Osborne Perry Anderson was one of the five African American men to accompany John Brown in the raid on the Federal Arsenal at Harpers Ferry, Virginia (now West Virginia) in October 1859. Anderson was a free-born black abolitionist, born in West Fallow Field, Pennsylvania on July 27, 1830. Along with John Anthony Copeland Jr., another member of the Brown raiding party, Anderson attended Oberlin College in Oberlin, Ohio. He later moved to Chatham, Canada, where he worked as a printer for Mary Ann Shadd's newspaper, the Provincial Freeman. In 1858 Anderson met John Brown and eventually became persuaded to join his band of men determined to attack Harpers Ferry.
One year after meeting John Brown, on October 16, 1859 Anderson took part in Brown’s radical scheme to free the United States of slavery. Like Brown and the other followers, Anderson believed that if the group seized weapons at Harpers Ferry and then marched south, they would create a massive slave uprising that would liberate all of the nearly four million African Americans in bondage.
Osborne Anderson was among the five followers of Brown who escaped capture when U.S. Marines attacked the Arsenal to stop the raid. He was the only African American to escape capture. In 1861 Anderson, now safely in the North, wrote A Voice From Harper’s Ferry with assistance from Mary Ann Shadd, in which he described his role in the raid and argued that many local slaves would have welcomed their liberation and some in fact had helped Brown and his men. Anderson's account was the only one published by a member of Brown's party and provided a rare first hand description of the events and the motivation of these abolitionists.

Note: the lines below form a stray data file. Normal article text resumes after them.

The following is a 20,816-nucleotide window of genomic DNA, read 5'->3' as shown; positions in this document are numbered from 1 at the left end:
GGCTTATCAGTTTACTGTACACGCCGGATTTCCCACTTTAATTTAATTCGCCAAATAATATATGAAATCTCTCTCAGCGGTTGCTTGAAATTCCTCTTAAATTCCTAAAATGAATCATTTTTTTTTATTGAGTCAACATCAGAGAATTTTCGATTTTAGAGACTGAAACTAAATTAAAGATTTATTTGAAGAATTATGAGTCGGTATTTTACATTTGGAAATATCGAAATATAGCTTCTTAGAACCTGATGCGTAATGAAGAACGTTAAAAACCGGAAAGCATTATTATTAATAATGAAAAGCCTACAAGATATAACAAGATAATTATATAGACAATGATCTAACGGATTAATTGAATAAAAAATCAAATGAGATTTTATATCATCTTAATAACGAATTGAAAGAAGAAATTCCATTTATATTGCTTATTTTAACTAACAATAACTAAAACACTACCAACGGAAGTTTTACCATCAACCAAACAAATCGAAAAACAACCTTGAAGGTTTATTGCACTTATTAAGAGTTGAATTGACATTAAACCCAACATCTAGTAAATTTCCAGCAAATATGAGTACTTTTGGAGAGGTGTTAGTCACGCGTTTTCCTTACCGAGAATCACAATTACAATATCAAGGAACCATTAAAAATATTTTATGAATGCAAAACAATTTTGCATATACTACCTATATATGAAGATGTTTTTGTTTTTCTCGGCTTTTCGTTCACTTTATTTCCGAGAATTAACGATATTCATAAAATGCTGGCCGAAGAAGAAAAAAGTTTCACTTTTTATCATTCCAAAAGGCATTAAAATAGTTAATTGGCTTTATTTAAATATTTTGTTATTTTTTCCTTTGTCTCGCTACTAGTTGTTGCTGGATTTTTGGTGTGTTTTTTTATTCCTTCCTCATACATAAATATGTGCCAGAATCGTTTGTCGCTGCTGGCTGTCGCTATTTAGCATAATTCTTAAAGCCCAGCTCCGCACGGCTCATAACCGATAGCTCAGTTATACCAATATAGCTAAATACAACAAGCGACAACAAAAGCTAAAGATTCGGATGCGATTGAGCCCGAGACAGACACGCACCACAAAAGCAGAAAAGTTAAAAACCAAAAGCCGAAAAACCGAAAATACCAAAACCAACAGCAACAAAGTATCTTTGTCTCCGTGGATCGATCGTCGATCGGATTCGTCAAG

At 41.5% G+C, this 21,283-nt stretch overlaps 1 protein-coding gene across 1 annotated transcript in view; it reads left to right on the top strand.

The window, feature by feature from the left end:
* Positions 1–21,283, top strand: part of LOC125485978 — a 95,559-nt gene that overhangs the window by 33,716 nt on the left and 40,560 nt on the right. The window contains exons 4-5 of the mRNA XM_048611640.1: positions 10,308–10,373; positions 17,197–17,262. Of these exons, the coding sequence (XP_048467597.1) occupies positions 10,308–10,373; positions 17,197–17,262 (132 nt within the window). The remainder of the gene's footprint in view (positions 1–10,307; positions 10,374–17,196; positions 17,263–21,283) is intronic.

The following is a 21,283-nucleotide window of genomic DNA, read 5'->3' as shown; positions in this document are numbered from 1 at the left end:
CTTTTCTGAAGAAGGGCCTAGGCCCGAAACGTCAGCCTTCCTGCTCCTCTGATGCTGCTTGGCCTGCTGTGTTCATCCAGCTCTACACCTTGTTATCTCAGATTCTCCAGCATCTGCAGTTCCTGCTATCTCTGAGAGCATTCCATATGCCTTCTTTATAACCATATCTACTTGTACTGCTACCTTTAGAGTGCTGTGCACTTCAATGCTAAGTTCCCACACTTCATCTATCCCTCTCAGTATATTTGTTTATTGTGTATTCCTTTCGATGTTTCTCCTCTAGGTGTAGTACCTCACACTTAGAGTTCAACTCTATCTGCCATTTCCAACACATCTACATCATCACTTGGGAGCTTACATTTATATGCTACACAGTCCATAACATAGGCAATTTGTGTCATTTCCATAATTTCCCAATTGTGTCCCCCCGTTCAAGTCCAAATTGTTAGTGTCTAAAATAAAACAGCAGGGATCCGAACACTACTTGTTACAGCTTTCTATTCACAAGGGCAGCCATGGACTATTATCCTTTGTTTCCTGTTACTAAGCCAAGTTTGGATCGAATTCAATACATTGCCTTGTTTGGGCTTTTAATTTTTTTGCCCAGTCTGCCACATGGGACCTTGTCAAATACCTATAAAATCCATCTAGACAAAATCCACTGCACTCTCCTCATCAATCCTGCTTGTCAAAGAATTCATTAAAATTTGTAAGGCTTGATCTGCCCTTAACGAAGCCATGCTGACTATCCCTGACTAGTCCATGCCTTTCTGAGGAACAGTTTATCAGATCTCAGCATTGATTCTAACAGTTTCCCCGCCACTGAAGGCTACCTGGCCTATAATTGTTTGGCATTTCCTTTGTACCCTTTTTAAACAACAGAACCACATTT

In 1864, five years after the Harpers Ferry Raid, Anderson enlisted in the Union Army, serving as a recruitment officer in Indiana and Arkansas. Osborne Anderson died on December 13, 1872 in Washington, D.C. at the age of forty-two.
Osborne Perry Anderson, A Voice from Harper's Ferry: A Narrative of Events at Harper's Ferry with incidents Prior and Subsequent to its Capture by Captain John Brown and His Men (Boston: Privately Printed, 1861); Timothy Patrick McCarthy and John Stauffer, Prophets of Protest: Reconsidering the History of American Abolitionism (New York: The New Press, 2006); Herb Boyd, Autobiography of a People: Three Centuries of African American History Told by Those Who Lived It (New York: Doubleday, 2000); Peggy A. Russo and Paul Finkelman, Terrible Swift Sword: The Legacy of John Brown (Athens: Ohio University Press, 2005);
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